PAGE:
Kamila Almurzayeva’s Portfolio Page


Kamila Almurzayeva is an undergraduate student at Oregon State University in Electrical and Computer Engineering.

My resume: Resume

Sensor Calibration with MATLAB

During my junior year, I worked on Sensor Calibration with MATLAB project during my Junior Design Class.

The statement for the project follows: In this project, You will use MATLAB to display raw and calibrated data for a thermistor. Additionally, you will display the resistance of an attached photocell. Both of these datasets are to be displayed real-time on a single graph with multiple Y-axis. The thermistor graph will display thermistor resistance, temperature based on a linear approximation, temperature based on the Steinhart-Hart model, a running average of one of the models, and finally the difference (%) between the two temperature models.

My team and I built a simple circuit with a thermistor, a photocell, two 10K resistors and 5V source. The thermistor in series with 10K resistors was in parallel with the photocell in series the other 10K resistor. We connected an end of thermistor near resistor to the analog in pin of Arduino, A0, and we also connected an end of photocell near resistor to another analog in pin of Arduino, A1.

I personally programmed Arduino to read in analog information from the pins A0 and A1, which correspond to the voltage across 10K resistors in 0-1023 format since analog read returns 10bit information. I converted that to be in 0-5 format since that corresponds to the voltage we had as a source, then using simple KCL equation I figured out thermistor and photocell resistances. Since that all was done in the loop function, resistances were updating all the time. Now we needed that information to go to the MATLAB. To do that I used serial communication, I initialized serial communication at 9600 bits per second and another line of code after I get thermistor and photocell resistances to print them on serial communication. That allowed our team to get information serially to the MATLAB.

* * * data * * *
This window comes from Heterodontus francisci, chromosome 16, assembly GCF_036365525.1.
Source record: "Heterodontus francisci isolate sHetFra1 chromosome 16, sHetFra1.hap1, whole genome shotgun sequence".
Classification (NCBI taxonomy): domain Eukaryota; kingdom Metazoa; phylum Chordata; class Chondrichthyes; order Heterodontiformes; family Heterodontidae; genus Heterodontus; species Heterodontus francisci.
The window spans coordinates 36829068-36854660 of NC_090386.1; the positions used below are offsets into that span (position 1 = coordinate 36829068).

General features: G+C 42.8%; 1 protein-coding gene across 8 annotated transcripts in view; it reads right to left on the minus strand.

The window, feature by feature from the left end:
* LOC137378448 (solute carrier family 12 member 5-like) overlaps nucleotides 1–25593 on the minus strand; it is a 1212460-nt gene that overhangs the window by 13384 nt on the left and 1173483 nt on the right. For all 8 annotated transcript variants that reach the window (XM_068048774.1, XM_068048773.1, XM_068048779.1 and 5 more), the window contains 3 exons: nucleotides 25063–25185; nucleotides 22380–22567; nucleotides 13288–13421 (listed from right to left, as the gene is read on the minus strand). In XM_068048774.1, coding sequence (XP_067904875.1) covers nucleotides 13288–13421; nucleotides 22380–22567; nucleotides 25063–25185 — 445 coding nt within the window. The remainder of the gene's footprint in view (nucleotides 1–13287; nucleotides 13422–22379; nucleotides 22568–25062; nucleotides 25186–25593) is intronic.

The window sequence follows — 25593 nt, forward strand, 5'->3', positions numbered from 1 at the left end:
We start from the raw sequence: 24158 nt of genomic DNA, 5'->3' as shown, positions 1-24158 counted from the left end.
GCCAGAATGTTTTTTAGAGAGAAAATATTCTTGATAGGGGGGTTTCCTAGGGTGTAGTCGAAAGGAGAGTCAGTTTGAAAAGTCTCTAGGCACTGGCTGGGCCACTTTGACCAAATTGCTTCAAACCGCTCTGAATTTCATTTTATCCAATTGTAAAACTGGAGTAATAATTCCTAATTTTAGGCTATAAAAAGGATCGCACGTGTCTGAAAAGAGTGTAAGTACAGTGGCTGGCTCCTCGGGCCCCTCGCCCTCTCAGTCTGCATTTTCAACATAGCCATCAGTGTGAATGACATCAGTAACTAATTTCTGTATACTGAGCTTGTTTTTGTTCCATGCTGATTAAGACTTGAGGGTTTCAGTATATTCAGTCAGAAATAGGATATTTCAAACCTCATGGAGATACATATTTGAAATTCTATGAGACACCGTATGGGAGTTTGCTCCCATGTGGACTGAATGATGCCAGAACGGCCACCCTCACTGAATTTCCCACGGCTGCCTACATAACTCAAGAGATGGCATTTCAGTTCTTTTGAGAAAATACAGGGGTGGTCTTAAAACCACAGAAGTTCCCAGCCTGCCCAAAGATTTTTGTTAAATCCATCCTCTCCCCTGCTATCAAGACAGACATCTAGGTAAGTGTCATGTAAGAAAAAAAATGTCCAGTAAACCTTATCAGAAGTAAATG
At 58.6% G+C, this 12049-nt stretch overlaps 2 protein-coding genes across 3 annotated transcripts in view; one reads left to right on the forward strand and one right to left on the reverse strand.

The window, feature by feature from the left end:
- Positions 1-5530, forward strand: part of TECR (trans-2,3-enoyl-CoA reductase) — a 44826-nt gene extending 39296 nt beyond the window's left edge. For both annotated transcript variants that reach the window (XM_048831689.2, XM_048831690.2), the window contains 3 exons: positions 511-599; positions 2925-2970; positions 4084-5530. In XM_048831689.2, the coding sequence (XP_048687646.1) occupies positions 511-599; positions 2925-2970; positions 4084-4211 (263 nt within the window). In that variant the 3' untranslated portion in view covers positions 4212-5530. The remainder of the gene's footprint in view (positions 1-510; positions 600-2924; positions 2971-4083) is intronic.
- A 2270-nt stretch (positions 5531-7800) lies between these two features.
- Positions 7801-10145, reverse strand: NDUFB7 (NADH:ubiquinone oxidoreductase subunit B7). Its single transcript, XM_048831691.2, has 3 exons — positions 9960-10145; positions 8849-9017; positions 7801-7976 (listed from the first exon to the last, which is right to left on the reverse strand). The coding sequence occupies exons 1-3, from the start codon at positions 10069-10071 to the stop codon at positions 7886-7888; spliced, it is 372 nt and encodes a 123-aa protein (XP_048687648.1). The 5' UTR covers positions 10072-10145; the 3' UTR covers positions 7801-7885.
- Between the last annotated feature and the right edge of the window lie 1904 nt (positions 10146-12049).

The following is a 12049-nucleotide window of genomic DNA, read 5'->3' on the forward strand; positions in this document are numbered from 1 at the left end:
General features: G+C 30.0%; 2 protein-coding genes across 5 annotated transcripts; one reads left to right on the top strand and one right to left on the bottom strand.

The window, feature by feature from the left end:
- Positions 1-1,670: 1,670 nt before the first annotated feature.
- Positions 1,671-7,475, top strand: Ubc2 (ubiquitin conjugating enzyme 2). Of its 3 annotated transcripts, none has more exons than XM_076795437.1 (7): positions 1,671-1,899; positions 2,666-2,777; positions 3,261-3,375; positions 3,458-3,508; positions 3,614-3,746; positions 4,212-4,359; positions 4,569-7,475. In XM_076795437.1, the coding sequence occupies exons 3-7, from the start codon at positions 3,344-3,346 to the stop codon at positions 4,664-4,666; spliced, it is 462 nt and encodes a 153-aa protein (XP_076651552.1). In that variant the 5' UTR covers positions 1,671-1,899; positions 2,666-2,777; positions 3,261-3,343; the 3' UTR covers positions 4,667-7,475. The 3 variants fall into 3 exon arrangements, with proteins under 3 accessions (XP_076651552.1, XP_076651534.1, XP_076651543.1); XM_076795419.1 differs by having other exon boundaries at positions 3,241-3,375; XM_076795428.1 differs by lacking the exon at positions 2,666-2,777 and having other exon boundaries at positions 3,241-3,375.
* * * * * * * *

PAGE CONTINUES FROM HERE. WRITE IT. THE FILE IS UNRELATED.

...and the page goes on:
Computer Graphics Final Project

Final Project for Computer Graphics class requires students to design the project, which is doable within the week.

My project proposal:

I am thinking of cubic rubic like object, where each rube is disconnected and transparent, and in the middle, it’s is no a cube, but a white sphere. When a certain key is pressed sphere would light up, with a light shining through the small holes between the cubes. In the first 3 sec, the light would be white, then slowly turn into some soft color (smooth transition) by the 10th sec. While is changing its color, cubes would become less transparent, and once the light is the target color, a cube would explode (transition into the different positions smoothly).

As of 11/29/2018 screenshots of my project are in this google drive:
Photo 1
Photo 2
Photo 3
Photo 4
Photo 5

Right now, it’s halfway done. I have created a cubic rubic like object where each cube is disconnected, cubes’ width, height, and length are 1 units, while the distance between them is .1 units. In the middle of cubic rubic is not another cube but the white sphere. By default cube are transparent so you can see through them so you can see the white sphere. When ‘0’ is pressed on the keyboard, sphere lights up (white color). When sphere lights up, cubes become less transparent and light changes it’s color slowly to match the object. As of now, this is where I have stopped. I have only explosions to create, which will happen when light’s color is the target color. Where my target color is light pink. I choose that color because it’s easy on the eye.

12/07/2018: Done. Link: Video

Command line arguments using Boost Library

I have used Boost Libraries for my project to get user input through the command line arguments.

I have attached the photos of the basic code for that down below:
Code part 1
Code part 2

And this is the outputs of the code:
Test of the code

Print Friendly, PDF & Email